Is YouTube Preparing To Take Over TV?
Michael Harper for redOrbit.com — Your Universe Online
At the core of all the talk about an Apple-branded television or an Intel-branded set top box is one persistent complaint: Consumers are tired of the package model sold by cable companies. Most people feel that it simply makes more sense to pay for only the channels that they want to watch, yet it makes more fiscal sense for the carriers to offer content in tiered groups as they currently do.
This frustration — among others — has driven many consumers to ℠cut the cord,´ as it were, and look for other ways to watch the content they want. According to a pair of reports that appeared yesterday evening, YouTube may be ready to entertain these cord cutters by introducing paid subscriptions for individual channels. According to Ad Age and the Wall Street Journal, these paid channels are meant to shift the amount of advertisers, viewers and, ultimately, money from traditional TV sources over to YouTube.
Ad Age´s sources claim that YouTube has already been reaching out to content providers, asking them to submit applications and create channels worthy of a paid subscription. Channels are said to run anywhere from $1 to $5 a month and could be ready for launch as early as this spring. Some suspect that YouTube may even choose to announce this new platform in April at the Digital Content NewFronts conference in New York City.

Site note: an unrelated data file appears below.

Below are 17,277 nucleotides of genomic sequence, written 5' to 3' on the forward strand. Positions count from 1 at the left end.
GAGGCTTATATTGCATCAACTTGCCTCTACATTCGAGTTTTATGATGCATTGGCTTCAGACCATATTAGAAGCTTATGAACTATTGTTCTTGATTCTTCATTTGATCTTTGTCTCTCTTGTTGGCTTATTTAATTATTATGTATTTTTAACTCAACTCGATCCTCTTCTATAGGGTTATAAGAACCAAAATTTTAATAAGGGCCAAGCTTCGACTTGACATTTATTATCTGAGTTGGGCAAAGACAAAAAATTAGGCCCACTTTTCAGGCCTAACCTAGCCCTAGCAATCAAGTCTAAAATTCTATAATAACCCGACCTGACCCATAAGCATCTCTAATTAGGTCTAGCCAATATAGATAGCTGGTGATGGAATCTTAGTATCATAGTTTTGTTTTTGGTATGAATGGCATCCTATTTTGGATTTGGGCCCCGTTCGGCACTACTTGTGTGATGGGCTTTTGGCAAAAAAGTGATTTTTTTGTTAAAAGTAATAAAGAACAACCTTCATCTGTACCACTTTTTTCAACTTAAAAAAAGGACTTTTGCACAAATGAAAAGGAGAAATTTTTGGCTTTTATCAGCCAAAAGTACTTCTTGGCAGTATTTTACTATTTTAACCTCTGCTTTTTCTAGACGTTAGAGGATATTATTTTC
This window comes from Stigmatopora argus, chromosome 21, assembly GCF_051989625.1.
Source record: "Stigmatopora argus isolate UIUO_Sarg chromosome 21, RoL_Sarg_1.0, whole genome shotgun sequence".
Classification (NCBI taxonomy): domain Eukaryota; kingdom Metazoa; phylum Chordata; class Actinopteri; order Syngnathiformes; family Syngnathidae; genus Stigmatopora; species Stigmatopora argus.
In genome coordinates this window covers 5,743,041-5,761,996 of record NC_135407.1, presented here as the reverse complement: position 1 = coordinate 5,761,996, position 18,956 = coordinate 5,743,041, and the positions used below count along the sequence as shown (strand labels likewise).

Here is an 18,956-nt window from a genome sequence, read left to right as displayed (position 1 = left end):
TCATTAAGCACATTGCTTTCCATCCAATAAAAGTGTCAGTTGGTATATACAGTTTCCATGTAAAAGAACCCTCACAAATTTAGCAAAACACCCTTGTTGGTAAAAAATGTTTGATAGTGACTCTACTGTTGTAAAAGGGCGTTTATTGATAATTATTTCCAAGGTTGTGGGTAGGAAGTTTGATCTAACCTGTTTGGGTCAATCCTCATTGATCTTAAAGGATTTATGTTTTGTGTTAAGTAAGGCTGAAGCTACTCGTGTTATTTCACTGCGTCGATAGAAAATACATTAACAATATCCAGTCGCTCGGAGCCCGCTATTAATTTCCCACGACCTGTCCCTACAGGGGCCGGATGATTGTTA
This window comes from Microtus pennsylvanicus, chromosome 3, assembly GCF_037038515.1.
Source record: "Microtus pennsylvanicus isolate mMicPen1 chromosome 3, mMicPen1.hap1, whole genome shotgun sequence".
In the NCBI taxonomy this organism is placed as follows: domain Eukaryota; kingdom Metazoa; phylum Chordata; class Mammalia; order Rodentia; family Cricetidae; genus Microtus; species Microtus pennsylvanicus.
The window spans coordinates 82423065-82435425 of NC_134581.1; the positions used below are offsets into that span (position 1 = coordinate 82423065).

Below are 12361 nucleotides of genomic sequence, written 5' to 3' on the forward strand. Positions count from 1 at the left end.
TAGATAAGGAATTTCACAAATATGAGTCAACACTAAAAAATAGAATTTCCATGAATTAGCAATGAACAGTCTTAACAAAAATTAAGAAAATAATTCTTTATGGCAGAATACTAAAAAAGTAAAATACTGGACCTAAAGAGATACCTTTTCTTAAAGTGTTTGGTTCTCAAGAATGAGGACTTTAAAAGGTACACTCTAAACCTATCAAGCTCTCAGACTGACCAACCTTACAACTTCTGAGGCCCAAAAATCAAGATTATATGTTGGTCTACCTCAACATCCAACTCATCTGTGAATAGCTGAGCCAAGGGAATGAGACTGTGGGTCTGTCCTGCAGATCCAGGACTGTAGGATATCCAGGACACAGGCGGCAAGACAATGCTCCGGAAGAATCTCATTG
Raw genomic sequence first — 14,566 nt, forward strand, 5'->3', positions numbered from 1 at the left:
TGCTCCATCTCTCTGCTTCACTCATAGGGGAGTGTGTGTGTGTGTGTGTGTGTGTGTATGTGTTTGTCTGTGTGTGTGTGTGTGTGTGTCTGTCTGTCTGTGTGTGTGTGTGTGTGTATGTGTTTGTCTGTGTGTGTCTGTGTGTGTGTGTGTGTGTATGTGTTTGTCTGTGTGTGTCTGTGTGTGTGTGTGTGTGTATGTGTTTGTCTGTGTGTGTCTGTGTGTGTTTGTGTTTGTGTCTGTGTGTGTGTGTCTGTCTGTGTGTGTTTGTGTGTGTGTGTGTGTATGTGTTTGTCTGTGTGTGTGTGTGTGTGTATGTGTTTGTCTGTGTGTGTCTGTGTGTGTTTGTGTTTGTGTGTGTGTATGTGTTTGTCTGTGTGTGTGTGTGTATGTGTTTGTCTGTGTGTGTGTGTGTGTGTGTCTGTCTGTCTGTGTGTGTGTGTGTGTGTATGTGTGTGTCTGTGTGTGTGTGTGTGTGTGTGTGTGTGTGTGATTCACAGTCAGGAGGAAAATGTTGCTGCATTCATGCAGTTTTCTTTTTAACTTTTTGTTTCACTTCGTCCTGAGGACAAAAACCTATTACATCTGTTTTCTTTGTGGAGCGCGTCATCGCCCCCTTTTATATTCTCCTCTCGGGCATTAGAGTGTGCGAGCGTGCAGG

In addition to operating like a common television channel, these paid subscription channels may even be able to offer up content libraries containing a host of material as well as stream-live events. According to the WSJ´s sources, “YouTube also hopes that owners of struggling cable-TV channels might opt to move their content to YouTube.” Though it´s not yet clear which channels will be the first to land a spot on YouTube´s new subscription service, both Ad Age and the WSJ believe those channels with high numbers of subscribers will be among the first to find success on this new platform.
Already a household name and major player in content delivery, YouTube could have a good shot at success with their new platform. However, the Wall Street Journal urges cautious optimism, mentioning that these sort of paid models for early access to content haven´t always been successful. As an example, the WSJ mentions Revison3, the Internet television station which hosts the Diggnation. This channel once allowed users to buy subscriptions for early access to their show but eventually abandoned the model when it began to focus on “selling advertising against the video content.”
YouTube mainstay free content will remain in place if the company decides to expand to a new platform, say the sources, and while the Google-owned company already offers video rentals, this new service could earn them even more revenue every month. In the beginning, YouTube is expected to host only 25 of these paid subscription channels. According to Ad Age, YouTube will split the revenue that they receive for these channels 45/55, a rate similar to the one shared by advertisers on the Internet platform. Sources say these paid subscription channel owners will also have the option to run additional advertising.